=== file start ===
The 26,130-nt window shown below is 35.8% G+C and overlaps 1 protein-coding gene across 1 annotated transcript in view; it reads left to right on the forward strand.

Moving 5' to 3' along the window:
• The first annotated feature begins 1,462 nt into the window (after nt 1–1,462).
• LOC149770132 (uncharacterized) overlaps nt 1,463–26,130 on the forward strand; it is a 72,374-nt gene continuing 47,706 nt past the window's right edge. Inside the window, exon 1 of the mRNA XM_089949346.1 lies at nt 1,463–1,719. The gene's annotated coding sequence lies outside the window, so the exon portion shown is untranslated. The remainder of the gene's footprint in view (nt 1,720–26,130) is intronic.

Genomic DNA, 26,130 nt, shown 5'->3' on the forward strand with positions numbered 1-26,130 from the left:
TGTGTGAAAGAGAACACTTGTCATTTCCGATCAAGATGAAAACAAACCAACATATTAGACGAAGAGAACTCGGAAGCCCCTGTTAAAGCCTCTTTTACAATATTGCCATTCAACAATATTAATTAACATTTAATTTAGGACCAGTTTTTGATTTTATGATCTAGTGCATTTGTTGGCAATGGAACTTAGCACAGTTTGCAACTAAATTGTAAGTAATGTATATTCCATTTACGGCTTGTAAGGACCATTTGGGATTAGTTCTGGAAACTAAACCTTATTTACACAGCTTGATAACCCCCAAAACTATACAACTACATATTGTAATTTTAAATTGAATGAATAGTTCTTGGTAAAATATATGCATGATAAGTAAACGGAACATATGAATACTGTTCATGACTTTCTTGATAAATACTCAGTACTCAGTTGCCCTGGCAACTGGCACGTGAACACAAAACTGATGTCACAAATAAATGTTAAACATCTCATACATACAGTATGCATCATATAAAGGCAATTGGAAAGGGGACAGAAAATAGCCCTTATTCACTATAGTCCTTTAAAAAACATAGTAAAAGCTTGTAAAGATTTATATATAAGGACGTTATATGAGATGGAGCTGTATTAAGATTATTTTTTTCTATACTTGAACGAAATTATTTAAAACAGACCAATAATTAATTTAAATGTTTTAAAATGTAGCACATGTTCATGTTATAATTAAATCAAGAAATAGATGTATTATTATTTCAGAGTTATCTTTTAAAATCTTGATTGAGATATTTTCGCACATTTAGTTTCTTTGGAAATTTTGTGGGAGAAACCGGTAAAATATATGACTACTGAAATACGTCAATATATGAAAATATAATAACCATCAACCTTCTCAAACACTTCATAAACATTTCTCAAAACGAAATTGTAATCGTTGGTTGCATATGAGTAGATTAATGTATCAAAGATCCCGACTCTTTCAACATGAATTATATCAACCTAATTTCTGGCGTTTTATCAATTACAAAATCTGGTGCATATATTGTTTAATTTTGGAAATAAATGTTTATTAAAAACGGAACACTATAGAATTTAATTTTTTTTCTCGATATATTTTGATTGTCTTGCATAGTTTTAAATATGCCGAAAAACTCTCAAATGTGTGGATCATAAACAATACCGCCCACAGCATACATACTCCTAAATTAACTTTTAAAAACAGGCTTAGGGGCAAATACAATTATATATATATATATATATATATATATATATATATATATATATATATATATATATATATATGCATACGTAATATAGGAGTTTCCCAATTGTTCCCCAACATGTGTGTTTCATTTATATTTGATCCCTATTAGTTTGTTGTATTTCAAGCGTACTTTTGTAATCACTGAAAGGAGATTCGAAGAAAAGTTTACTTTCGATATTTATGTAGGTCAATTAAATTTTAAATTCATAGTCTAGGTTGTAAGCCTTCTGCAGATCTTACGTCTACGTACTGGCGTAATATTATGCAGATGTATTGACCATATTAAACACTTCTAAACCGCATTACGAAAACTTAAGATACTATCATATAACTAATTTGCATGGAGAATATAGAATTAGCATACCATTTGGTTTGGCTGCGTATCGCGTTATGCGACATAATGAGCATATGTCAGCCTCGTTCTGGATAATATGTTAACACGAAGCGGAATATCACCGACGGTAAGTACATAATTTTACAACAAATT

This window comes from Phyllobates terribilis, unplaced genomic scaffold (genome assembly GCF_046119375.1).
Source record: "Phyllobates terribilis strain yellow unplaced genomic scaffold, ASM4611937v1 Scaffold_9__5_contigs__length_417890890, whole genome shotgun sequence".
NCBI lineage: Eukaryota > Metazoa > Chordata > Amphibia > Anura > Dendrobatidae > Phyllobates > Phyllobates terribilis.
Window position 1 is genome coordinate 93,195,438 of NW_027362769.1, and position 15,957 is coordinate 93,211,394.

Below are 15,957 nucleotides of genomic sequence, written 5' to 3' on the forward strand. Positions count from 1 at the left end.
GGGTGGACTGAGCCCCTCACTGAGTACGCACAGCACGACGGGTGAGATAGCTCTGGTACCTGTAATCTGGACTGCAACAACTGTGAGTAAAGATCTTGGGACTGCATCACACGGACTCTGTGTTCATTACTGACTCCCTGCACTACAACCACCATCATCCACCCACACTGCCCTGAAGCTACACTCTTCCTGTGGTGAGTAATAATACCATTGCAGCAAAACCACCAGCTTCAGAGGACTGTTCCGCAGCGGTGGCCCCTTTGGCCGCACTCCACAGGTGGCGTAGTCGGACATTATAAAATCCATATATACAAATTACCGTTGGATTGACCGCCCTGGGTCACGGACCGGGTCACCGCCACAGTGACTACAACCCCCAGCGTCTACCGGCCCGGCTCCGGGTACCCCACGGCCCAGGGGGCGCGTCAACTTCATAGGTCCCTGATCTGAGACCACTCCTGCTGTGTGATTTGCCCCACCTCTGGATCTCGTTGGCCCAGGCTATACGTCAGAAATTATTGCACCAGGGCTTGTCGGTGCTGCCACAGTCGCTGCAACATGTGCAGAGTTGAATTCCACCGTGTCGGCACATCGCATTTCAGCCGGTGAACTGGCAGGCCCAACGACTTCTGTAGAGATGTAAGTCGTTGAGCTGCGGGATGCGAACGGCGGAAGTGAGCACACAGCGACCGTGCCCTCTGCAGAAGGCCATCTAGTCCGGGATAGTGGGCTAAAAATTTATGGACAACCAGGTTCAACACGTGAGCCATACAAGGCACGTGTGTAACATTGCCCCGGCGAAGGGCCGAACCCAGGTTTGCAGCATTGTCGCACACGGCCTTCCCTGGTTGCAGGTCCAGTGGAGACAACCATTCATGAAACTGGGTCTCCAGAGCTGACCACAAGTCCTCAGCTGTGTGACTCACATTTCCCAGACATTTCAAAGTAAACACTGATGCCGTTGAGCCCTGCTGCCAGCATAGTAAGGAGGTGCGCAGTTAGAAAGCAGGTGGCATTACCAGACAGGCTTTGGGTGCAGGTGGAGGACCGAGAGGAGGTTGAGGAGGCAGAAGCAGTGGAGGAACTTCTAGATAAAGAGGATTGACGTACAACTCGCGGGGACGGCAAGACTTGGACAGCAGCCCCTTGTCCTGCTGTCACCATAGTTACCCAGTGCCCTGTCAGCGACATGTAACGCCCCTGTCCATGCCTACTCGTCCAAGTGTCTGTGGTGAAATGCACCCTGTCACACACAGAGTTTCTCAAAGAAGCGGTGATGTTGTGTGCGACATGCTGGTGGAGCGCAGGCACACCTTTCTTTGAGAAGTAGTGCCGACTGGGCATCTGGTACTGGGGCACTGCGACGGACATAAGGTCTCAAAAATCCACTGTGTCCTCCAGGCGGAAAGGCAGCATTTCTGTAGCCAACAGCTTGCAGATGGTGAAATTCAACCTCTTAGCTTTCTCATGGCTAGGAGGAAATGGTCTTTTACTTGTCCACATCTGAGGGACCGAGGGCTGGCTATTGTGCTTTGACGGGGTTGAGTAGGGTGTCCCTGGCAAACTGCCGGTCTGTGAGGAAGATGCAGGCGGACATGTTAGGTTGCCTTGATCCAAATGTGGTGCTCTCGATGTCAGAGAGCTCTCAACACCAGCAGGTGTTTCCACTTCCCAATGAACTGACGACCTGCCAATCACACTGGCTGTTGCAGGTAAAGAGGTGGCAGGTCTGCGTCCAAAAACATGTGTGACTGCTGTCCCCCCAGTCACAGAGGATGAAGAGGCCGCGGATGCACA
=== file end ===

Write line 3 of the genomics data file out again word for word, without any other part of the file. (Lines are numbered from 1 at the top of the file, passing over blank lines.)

• The first annotated feature begins 1,462 nt into the window (after nt 1–1,462).